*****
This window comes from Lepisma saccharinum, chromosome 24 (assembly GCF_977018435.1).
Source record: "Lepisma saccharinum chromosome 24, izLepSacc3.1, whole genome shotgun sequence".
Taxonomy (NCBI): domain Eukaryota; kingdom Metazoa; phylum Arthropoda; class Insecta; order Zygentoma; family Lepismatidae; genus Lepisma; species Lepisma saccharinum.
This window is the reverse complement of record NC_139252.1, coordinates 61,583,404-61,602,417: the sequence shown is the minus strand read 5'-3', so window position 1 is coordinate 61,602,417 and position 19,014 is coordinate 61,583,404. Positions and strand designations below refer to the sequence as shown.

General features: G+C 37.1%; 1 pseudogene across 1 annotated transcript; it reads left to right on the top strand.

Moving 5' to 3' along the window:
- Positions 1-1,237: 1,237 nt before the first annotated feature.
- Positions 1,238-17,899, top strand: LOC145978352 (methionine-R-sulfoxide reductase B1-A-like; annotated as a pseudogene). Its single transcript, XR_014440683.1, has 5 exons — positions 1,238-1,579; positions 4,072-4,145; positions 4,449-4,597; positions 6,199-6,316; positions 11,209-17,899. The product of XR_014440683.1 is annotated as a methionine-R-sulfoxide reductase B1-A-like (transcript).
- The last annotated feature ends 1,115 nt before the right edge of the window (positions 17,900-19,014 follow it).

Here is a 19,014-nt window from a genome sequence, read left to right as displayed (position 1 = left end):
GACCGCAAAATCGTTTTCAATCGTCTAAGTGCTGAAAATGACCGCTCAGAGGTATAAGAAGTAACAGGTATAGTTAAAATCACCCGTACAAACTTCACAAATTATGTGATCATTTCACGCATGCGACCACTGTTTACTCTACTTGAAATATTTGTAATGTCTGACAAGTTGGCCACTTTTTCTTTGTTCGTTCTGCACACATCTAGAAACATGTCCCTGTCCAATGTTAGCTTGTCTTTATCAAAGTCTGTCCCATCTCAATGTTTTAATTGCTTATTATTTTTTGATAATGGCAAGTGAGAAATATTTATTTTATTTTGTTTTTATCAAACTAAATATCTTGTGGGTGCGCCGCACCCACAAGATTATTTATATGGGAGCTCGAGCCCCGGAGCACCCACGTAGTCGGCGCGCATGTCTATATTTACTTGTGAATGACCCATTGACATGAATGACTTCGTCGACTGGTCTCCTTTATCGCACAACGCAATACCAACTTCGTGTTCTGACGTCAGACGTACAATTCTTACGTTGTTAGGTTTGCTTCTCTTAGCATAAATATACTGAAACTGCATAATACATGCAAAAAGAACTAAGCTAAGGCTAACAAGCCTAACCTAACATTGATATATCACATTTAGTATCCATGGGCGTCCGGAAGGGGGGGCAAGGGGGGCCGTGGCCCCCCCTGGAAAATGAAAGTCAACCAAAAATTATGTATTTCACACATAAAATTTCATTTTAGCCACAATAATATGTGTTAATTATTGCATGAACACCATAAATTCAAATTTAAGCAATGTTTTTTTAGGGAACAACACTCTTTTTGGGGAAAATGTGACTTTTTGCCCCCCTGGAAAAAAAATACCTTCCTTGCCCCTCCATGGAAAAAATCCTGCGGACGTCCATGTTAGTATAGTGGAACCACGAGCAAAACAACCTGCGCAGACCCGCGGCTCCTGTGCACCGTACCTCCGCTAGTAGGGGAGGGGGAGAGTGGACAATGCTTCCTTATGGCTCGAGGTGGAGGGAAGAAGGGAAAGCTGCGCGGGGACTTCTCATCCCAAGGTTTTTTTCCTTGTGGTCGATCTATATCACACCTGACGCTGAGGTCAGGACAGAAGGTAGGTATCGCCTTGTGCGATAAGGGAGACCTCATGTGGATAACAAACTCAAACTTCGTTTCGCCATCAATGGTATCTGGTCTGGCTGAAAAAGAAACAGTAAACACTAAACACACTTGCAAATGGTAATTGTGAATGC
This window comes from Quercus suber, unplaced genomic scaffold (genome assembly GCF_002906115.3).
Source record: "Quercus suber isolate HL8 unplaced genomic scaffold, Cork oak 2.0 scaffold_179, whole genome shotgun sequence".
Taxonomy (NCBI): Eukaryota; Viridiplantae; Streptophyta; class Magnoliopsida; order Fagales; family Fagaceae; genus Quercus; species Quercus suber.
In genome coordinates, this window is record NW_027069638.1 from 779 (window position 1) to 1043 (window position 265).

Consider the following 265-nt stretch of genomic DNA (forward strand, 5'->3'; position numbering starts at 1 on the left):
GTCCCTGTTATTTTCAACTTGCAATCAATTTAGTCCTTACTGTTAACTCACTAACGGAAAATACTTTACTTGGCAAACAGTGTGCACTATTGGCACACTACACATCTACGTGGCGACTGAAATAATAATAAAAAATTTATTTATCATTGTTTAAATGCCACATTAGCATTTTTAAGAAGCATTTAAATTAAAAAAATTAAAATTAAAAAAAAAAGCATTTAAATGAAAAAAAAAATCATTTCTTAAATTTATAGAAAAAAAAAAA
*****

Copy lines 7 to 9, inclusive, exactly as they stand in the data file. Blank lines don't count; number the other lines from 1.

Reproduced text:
- Positions 1-1,237: 1,237 nt before the first annotated feature.
- Positions 1,238-17,899, top strand: LOC145978352 (methionine-R-sulfoxide reductase B1-A-like; annotated as a pseudogene). Its single transcript, XR_014440683.1, has 5 exons — positions 1,238-1,579; positions 4,072-4,145; positions 4,449-4,597; positions 6,199-6,316; positions 11,209-17,899. The product of XR_014440683.1 is annotated as a methionine-R-sulfoxide reductase B1-A-like (transcript).
- The last annotated feature ends 1,115 nt before the right edge of the window (positions 17,900-19,014 follow it).